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Global cyber insurance market could triple in size by decade's end, says report

Out-Law News | 16 Sep 2015 | 3:08 pm | 2 min. read

The global cyber insurance market is at a "turning point", an expert has said, because the costs of cyber attacks and security breaches have reached a level that business cannot ignore.

At the same time, more and more insurers are beginning to exclude cyber risks from general liability and professional indemnity policies, encouraging businesses to buy separate cyber cover, according to cyber risk expert Ian Birdsey of Pinsent Masons, the law firm behind Out-Law.com. Birdsey was commenting as a new report, published by professional services firm PwC, predicted that the global cyber insurance market could triple in size by the end of the decade, from $2.5 billion to $7.5bn.

"To see how the global cyber insurance market could grow, you need only look at the experience in the US and Canada, where the growth of the market has been boosted by a number of high-profile data breaches brought to prominence under US state notification laws," he said. "There is an obvious parallel to draw here with the EU's new data protection regulation, which will introduce similar reporting requirements."

"As the potential cost of data breaches reaches the hundreds of millions, if not billions, businesses have reached the point where transferring the risk - however small - to an insurer makes commercial sense. And for smaller firms in particular, the fact that many of these products now offer them access to a team of experts in the event of a breach such as specialist lawyers, IT forensics experts and crisis management and PR, which they may not have the resources to take care of themselves, is an attractive proposition," he said.

According to PwC research, 61% of business leaders across all industries have now accepted that cyber attacks present a real threat to the growth of their business, while there was an average of 100,000 such incidents globally every day in 2014. However, many firms have questioned whether the high costs of coverage, limits imposed and tough terms and conditions typically attached to cyber insurance policies mean that these products provide real value for money.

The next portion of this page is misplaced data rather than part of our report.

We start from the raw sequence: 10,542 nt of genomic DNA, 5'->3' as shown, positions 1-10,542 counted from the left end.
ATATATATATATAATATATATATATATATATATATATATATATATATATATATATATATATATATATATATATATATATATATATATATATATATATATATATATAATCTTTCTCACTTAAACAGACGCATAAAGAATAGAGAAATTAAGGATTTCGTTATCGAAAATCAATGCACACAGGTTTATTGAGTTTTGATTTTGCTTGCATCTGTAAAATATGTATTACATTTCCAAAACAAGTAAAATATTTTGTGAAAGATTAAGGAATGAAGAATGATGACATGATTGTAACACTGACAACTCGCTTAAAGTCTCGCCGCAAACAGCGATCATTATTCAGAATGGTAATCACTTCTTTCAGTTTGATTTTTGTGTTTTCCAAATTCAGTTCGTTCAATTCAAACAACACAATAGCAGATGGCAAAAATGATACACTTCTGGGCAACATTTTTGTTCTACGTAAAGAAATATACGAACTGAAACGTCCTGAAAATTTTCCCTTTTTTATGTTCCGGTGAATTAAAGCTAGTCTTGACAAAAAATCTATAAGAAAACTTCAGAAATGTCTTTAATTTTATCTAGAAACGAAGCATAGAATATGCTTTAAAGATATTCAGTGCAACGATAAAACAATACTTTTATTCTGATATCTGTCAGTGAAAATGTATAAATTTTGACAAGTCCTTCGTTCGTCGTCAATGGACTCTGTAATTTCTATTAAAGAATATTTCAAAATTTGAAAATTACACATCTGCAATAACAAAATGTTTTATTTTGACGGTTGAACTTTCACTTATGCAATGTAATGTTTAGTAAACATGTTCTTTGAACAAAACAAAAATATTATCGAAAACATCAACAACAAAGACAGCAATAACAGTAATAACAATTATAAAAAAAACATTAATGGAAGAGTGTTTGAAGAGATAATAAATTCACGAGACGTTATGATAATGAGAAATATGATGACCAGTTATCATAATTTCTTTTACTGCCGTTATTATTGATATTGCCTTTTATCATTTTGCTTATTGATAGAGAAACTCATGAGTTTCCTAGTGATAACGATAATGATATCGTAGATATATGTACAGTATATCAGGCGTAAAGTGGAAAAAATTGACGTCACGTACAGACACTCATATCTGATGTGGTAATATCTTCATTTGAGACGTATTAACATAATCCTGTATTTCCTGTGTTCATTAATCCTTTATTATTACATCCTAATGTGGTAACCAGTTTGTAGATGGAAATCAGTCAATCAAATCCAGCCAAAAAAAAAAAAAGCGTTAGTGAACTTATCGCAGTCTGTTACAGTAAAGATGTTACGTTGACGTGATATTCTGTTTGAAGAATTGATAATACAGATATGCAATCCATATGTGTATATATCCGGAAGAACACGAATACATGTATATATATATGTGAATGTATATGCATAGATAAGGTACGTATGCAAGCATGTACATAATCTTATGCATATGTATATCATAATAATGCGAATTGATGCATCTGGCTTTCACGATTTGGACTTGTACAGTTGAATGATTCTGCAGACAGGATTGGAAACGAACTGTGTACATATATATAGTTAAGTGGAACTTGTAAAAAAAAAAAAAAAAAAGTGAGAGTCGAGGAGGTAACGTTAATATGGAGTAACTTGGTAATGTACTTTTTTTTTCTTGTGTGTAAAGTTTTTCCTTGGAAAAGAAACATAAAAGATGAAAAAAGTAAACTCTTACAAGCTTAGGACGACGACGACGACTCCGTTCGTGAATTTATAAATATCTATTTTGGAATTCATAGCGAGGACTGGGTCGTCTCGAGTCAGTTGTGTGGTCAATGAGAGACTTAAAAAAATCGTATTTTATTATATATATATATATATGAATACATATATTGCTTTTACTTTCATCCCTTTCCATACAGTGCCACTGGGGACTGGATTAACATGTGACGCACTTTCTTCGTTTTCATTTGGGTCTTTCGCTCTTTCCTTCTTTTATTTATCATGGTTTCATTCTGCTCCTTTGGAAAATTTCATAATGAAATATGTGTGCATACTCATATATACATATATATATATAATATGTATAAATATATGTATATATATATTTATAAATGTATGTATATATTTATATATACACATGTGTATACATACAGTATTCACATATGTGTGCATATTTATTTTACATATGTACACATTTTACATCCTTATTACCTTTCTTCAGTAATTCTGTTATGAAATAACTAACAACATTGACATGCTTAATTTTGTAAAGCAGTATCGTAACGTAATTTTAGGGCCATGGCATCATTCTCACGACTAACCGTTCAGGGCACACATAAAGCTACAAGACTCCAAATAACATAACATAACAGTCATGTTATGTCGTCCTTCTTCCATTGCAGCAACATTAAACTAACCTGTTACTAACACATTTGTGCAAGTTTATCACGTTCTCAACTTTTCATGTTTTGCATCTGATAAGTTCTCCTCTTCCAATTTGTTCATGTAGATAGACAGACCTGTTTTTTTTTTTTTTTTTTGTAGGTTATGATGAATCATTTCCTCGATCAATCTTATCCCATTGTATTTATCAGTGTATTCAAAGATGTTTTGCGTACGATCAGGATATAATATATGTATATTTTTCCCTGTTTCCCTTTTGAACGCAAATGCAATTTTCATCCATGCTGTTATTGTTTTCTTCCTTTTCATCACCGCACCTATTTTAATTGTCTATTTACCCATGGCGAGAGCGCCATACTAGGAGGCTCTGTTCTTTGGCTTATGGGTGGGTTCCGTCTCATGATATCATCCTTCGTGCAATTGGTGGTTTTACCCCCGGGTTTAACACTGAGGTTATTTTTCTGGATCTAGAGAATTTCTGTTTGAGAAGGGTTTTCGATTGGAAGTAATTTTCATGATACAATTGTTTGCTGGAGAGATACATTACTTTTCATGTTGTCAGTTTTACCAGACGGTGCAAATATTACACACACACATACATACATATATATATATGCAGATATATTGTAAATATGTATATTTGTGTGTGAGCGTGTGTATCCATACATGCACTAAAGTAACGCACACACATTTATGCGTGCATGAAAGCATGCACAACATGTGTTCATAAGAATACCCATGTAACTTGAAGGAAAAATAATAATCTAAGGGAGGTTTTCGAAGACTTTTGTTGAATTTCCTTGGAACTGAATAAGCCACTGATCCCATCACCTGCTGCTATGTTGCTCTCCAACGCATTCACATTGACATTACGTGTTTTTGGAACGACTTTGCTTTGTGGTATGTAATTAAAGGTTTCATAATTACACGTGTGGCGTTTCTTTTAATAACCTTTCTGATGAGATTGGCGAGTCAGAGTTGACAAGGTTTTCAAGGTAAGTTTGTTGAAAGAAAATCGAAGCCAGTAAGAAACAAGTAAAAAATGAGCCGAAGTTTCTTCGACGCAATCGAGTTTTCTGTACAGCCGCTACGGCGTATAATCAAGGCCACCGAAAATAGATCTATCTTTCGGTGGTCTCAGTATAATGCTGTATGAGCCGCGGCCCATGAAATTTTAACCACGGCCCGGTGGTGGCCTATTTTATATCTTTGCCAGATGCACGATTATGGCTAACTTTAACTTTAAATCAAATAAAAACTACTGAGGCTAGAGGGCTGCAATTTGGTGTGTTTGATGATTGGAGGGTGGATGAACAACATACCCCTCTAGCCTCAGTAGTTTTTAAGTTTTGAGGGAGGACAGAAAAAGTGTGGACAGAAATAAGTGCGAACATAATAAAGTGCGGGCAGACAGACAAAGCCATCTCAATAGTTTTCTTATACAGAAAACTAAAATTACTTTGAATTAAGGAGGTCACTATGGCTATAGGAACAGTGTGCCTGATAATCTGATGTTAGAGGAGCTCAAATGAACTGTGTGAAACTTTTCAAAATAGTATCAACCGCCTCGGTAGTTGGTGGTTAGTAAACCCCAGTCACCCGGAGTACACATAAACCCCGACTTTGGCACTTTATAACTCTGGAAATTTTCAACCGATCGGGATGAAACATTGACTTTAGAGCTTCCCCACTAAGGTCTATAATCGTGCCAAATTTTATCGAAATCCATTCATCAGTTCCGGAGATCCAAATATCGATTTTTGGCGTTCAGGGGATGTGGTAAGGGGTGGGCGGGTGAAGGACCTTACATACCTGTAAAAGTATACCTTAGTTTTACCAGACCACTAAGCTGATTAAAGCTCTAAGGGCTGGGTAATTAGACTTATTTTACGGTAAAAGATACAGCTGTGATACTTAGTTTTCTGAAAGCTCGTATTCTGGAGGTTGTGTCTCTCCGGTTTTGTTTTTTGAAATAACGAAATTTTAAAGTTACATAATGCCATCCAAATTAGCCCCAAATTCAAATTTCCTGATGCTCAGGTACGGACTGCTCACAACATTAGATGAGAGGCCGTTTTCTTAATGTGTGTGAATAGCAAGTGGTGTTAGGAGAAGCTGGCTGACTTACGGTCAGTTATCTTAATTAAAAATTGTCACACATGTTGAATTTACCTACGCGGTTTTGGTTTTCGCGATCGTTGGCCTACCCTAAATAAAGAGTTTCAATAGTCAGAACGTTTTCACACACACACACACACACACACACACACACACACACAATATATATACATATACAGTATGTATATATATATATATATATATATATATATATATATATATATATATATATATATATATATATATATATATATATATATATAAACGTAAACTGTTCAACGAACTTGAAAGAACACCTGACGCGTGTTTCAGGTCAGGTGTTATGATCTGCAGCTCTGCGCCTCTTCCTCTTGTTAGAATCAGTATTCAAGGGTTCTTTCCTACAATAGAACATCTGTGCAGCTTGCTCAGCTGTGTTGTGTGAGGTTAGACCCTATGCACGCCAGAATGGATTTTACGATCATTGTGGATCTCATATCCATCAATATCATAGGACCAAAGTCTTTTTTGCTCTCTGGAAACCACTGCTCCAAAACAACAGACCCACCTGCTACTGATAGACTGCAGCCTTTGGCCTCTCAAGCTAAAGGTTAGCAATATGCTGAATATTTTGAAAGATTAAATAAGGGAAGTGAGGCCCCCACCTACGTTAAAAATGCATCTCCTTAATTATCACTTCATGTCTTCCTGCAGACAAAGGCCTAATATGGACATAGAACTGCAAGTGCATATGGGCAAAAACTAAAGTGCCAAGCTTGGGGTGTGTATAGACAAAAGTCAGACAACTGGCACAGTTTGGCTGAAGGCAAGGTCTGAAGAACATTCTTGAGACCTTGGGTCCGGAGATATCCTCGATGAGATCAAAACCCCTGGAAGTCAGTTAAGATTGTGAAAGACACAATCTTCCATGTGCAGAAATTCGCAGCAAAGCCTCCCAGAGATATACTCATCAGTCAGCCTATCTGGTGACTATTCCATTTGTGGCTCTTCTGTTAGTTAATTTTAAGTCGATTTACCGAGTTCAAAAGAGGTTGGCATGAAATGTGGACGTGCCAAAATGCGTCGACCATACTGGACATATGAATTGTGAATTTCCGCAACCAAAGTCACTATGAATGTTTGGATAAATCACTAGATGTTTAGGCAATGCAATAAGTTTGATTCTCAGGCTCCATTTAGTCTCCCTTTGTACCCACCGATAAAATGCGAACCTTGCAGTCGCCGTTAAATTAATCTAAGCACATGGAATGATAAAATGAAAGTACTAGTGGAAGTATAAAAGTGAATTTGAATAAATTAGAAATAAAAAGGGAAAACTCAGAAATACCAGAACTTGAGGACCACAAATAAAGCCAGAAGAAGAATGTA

The report concluded that insurers, reinsurers and brokers could capitalise on the increasing demand for these policies while managing their own cost exposures by partnering, sharing and coordinating with technology companies and intelligence agencies on their risk evaluation, screening and pricing processes and sharing data with other providers to ensure greater pricing accuracy.

It also suggested replacing the traditional annual renewals process with real-time analysis and rolling policy updates, in order to take into account the rapidly changing nature of cyber risks. Insurers could also consider making coverage conditional on full and frequent assessments of policyholder vulnerabilities and pre-agreed prevention and detection steps, perhaps including regular exercises to mimic typical attacks in order to highlight policyholder weaknesses and allow them to plan their responses.

The growing cyber insurance market could also create more opportunities for reinsurance companies, particularly if firms worked together to develop models for exposure, potential losses and systemic risks, the report said. PwC proposed the introduction of 'hybrid' risk transfer structures, based on a combination of traditional reinsurance in the lower lawyers and capital market structures for 'peak' losses, which it said could "prove appealing to investors looking for diversification and yield".

Paul Delbridge, one of PwC's insurance experts, said that cyber risk was "a risk like no other" to insurers. However, it was "equally an opportunity", he said.

"Insurers who wish to succeed will base their future coverage offerings on conditional regular risk assessments of client operations and the actions required in response to these reviews," he said. "A more informed approach will enable insurers to reduce uncertain exposures whilst offering clients the types of coverage and attractive premium rates they are beginning to ask for."